How to stay in love with your country? Some advice from a sex columnist
The U.S. semiquincentennial, the 250th anniversary of the 1776 signing of the Declaration of Independence, is just about two years away, and there is a national effort to celebrate it. (Canva photo)
Dan Savage, the sex columnist, has said that in order to remain in love for the long haul, we need to establish a shared myth.
The myth we create allows us to create an image of the very best, admirable version of our beloved to stand in front of the very flawed human they actually are. We ask our partner to do the same for us. Savage goes on to point out that in doing this, we are also encouraging each other to be our best selves when we can, or when we must.
In a remarkably similar way, we do a lot of myth making when we think about our country and our history. We find it useful, almost irresistible, to create a myth about the land we are supposed to love – using some of the very best facts, and some fictions. There can be important and valuable effects to doing this. As with Savage’s recipe for love, it is like sympathetic magic. We create a vision of our best self as a nation, and theoretically this encourages us to feel good about the country and each other. In addition, it can help us to be better than we often want to be.
But there is a downside, and there are problems. First, the myths we made in the earliest days of this country have been discredited by recent histories, and by changing norms. We have had to reckon with the fact they were built on a vision that excluded women, people of color, and, often, the facts of our government behaving terribly at home and on the world stage. Once you know what you know, it can be difficult to embrace a mythic narrative that says the opposite. It has also become very clear that this game only works when you remember, in a way, that these myths are not the simple truth. When we don’t, it can encourage us to some particular kinds of problematic behavior, and thinking. How can there possibly be institutional racism in the land of the free?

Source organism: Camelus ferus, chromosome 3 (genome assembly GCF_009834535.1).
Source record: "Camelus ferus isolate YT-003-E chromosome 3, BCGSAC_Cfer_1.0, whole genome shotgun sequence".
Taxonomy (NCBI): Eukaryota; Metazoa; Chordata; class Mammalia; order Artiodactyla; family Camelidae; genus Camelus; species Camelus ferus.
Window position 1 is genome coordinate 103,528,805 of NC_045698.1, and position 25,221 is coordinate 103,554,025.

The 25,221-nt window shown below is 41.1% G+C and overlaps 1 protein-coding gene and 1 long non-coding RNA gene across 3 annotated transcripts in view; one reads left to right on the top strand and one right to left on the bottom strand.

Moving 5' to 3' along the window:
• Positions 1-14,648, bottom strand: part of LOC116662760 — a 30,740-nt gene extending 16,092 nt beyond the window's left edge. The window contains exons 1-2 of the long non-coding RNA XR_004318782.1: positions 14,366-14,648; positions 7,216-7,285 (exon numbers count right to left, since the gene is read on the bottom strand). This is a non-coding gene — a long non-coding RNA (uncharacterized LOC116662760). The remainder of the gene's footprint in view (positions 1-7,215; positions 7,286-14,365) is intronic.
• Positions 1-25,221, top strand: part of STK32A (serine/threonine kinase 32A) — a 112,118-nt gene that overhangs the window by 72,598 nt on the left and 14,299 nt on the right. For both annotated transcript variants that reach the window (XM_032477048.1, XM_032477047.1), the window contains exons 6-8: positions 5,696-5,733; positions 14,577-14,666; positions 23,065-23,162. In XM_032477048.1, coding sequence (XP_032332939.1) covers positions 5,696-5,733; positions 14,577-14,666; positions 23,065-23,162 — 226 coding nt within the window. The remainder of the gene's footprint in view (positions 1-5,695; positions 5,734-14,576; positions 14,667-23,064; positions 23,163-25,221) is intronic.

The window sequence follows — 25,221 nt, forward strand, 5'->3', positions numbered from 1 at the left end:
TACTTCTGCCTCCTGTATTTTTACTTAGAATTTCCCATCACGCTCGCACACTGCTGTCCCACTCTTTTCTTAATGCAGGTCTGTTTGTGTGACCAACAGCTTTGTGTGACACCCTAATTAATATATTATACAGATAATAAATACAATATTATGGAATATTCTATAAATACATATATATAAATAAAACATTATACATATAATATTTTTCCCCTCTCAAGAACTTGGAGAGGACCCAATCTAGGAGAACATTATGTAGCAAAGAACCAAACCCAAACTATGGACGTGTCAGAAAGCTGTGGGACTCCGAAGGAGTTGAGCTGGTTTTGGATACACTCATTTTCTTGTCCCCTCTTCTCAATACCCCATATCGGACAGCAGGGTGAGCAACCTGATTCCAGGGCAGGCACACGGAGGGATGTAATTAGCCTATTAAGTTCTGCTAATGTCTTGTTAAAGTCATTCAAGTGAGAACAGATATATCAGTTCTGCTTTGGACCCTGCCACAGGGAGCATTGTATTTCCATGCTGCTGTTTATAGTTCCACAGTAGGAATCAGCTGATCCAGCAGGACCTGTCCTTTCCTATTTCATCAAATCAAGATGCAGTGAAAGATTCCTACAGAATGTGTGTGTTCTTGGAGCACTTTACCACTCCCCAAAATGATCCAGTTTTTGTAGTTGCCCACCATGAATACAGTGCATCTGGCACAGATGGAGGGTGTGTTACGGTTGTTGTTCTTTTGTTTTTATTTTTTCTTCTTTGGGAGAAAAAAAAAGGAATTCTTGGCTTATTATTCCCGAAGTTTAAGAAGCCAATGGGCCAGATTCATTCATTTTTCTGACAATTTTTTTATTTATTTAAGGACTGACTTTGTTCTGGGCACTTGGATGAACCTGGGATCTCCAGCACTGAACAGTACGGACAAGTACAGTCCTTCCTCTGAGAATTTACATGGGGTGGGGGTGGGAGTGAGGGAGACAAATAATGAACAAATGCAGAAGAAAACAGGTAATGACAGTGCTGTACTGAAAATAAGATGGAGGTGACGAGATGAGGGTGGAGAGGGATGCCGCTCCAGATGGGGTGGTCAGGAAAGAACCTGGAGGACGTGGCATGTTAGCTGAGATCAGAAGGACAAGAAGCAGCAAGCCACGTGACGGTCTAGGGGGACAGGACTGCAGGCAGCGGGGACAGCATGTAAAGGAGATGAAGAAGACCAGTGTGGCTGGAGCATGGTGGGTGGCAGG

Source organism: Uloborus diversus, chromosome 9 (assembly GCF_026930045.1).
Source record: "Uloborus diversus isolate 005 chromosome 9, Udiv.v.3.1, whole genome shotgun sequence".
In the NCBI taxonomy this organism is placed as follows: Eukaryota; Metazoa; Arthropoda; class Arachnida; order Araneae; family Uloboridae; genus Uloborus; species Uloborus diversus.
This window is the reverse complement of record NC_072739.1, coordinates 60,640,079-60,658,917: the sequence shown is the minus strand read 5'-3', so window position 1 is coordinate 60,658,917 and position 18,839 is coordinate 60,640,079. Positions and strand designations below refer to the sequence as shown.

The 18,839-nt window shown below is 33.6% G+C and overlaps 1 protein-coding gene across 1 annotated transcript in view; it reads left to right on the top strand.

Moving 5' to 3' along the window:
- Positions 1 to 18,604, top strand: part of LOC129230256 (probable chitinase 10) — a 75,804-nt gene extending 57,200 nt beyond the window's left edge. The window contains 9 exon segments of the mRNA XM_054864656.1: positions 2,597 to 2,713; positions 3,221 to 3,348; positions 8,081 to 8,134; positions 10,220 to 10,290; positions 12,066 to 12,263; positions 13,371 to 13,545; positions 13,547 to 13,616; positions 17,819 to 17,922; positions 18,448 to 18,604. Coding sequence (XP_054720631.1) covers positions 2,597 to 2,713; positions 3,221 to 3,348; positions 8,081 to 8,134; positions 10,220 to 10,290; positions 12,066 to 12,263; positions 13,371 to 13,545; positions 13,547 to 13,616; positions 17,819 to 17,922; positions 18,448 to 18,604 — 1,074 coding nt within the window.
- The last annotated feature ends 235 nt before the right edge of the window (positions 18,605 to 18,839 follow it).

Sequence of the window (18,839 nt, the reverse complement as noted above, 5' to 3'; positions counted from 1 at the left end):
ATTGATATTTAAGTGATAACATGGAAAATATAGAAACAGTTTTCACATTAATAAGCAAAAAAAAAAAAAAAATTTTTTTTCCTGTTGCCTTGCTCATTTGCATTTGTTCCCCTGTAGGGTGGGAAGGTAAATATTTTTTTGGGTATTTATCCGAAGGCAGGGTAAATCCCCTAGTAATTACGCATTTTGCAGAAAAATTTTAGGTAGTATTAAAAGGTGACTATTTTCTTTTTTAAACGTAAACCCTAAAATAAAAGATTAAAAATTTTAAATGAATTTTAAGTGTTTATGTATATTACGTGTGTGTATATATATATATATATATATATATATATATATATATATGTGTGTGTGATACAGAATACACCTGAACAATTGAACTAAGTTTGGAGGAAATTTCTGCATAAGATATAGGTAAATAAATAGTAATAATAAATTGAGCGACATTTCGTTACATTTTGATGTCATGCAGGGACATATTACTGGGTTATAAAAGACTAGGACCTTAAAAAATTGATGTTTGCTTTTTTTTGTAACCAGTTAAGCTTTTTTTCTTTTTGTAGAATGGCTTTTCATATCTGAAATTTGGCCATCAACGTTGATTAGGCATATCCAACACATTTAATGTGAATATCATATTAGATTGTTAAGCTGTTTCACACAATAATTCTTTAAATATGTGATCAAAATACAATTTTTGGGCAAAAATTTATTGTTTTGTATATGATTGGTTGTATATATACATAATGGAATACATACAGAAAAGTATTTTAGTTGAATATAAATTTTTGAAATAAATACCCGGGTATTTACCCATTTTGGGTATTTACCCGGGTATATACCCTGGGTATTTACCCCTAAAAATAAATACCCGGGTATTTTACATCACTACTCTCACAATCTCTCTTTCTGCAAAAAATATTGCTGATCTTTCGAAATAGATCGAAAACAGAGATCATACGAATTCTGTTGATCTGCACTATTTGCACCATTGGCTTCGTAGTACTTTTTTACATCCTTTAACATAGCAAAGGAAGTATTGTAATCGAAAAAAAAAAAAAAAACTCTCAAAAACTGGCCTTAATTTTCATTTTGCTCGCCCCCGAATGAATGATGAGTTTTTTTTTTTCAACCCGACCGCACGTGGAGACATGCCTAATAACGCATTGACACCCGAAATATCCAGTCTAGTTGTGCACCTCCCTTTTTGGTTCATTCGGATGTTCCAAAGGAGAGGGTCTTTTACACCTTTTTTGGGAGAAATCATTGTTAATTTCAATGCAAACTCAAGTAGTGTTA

We create a vision of our best self as a nation, and theoretically this encourages us to feel good about the country and each other. In addition, it can help us to be better than we often want to be.
Secondly, we may all wish to embrace a mythic vision of America, but we are big enough, and diverse enough, that we have a lot of trouble agreeing on what that should be. If I tell you that my vision of American exceptionalism is best symbolized by the Statue of Liberty – rooted in our openness to the world, to immigration, and to difference, and you are feeling overrun by people who don’t look or think like you, you are illustrating my point.
And finally, the third problem: In an effort, perhaps, to move away from mythmaking, some have chosen, in fact, to create a new kind of mythic America. Not a vision of our best selves, but a view through very dark glasses. America is seen as a land based on genocide and enslavement and the noble ideas of our founding were mere hypocrisy, a view that focuses only on the ways in which we have failed. This perspective is built around truthful elements, but the facts are cherry-picked just as much as past visions were. And it places in front of the reality of us – the complex accumulation of cultures and ideologies, the history of triumph and hope as well as intolerance and hate – a new vision of America as our ugliest self. It may be that the expectation is that this kind of visioning will actually encourage us to be better. But, I suspect, it is not conducive to a long-term love affair.
If we all want to stick together for the long haul, I do not see how we do that without a process of reminding ourselves about our capacity to be our best selves as a country, and a recognition that when we fail, we can call that out, and yet still see the good standing in the forefront.
The U.S. semiquincentennial, the 250th anniversary of the 1776 signing of the Declaration of Independence, is just about two years away. There is a national effort to celebrate it, and Rhode Island, along with other states, has established a commission. This big milestone for our nation seems like a good opportunity to do more than simply wave the flag.
I am not sure what happens if we do not take it.
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